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Year 2005 No. 107, August 12, 2005 ARCHIVE HOME JBBOOKS SUBSCRIBE

Press Realeases of the TGWU on the Gate Gourmet Dispute

Workers' Daily Internet Edition: Article Index :

Gate Gourmet Accused of Undermining its Own Future

Anger at Heathrow as Gate Gourmet sack workers by megaphone

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Press Realeases of the TGWU on the Gate Gourmet Dispute

Gate Gourmet Accused of Undermining its Own Future

10 Aug 2005

The airline caterer Gate Gourmet, which this morning sacked over three hundred catering workers at Heathrow, was this afternoon accused by the T&G of designing and manufacturing the situation. The union made it clear that the flashpoint issue - the hiring of 130 seasonal workers - was a provocative move because never before had such extra staff been taken on while permanent staff were under threat of redundancy. T&G leaders warned that the mediation process to find a way forward to resolve the company's financial difficulties had been put under serious threat by the company's provocative actions.

In a statement from Heathrow, Brendan Gold, the T&G national secretary for civil aviation, who has been denied access to the company's premises to represent the union's members, said "We have always been aware of Gate Gourmet's difficult financial situation and have tried to work hard to find a way forward with them. However, it was the failure of the company to share any pain with management grades which led to the failure of a planned rescue package."

The T&G said events have moved fast today. Union officers said it appeared to be clear that the company had planned every move today by having the sacking letters prepared in advance, hiring in an outside security company and alerting the police.

"There are significant numbers of police here to deal with a workforce, a significant number of whom are women, who feel betrayed by their own company," continued Mr. Gold. "We are taking legal advice here on the ground but Gate Gourmet should be clear this is a trade union which will fight back against the injustice being meted out today."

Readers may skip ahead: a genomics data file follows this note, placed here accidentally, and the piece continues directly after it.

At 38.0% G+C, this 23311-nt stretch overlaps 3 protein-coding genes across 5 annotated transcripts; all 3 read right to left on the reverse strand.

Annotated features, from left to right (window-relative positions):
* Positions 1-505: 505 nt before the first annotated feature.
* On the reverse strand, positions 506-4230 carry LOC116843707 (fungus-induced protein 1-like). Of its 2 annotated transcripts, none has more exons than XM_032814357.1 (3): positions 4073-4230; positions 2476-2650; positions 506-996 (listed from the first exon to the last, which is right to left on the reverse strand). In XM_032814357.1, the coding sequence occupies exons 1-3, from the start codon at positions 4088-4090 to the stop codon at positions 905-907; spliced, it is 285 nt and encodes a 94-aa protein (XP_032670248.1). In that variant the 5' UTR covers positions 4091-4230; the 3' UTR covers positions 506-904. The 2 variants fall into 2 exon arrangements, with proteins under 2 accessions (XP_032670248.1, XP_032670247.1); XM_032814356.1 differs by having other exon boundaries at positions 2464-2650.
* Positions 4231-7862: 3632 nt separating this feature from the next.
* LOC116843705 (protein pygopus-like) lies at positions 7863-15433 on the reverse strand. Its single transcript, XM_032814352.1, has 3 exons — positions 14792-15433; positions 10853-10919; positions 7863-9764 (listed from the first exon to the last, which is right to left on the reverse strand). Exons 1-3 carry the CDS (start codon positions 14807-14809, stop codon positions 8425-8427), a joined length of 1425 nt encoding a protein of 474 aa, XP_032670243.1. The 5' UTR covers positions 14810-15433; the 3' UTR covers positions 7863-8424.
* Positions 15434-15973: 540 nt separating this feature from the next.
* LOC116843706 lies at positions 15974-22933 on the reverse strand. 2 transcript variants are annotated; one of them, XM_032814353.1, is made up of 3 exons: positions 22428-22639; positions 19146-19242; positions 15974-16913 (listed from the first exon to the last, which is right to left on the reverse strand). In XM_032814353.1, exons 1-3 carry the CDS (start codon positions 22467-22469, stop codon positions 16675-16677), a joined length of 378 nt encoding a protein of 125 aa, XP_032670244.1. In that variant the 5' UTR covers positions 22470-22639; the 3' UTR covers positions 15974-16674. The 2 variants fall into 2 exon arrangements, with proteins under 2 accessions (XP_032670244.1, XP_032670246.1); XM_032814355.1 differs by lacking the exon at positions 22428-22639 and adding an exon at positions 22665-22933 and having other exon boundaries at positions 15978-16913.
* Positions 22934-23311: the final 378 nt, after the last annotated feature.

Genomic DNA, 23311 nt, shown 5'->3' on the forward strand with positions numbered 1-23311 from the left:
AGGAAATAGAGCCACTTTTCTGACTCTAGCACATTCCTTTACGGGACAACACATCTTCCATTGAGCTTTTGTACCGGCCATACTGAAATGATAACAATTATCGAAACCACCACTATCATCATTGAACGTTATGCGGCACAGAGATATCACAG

The union made it clear that the responsibility for any impacts on airlines and services lay with Gate Gourmet. "It is our workers who are being sacked and forcibly moved from their place of work," said Mr. Gold. "The company appear to have rejected the mediation approach, which had been agreed, and are trying to force through restructuring by sacking and starting again. That's treating people with contempt."

ENDS

Article Index



Anger at Heathrow as Gate Gourmet sack workers by megaphone

10 Aug 2005

Workers turning up for the afternoon shift at airline caterer Gate Gourmet today were left confused, dazed and out of work after it appeared they were sacked by megaphone. Eyewitnesses from the T&G said someone, thought to be a Gate Gourmet manager, made an announcement which people found difficult to hear. It transpired very soon afterwards that a twenty minute warning had been issued to staff arriving for the afternoon shift that if they failed to report for work they would be sacked. This was later confirmed in a note handed out. By the time the people realised what was happening, they had, effectively, been sacked.

Brendan Gold, the T&G national secretary for civil aviation said  the whole process this afternoon had been a "a truly bizarre situation which has left people angry, confused, out of work and in a state of shock. If this morning was a difficult situation, this afternoon has taken a much more sinister turn."

The union also revealed details of how the Gate Gourmet managers at Heathrow had undermined the "rescue package" in June this year. T&G representatives said to the company that the restructuring proposals needed to be across the board and include the management grades if the plans were to have credibility. However, the company then re-graded 147 shop-floor workers, who earned around £14,000, as managers only to make them redundant. Then it was made clear that managers in the new structure would be on higher starting salaries than before with the lowest grade paying £18,000 as opposed to £14,000 and other starting salaries being raised to between £22,000 and £28,000. The company was told by the T&G reps that these changes would effectively mean the managers were excluded from the whole process. The rescue package was then rejected because of this by a margin of nine to one.

"From start to finish we have been trying to deal with this company in a straightforward manner," said Mr. Gold. "But what we saw in June has been intensified today. We will take legal advice on the actions of this company in respect of our members but this is far from over."

ENDS

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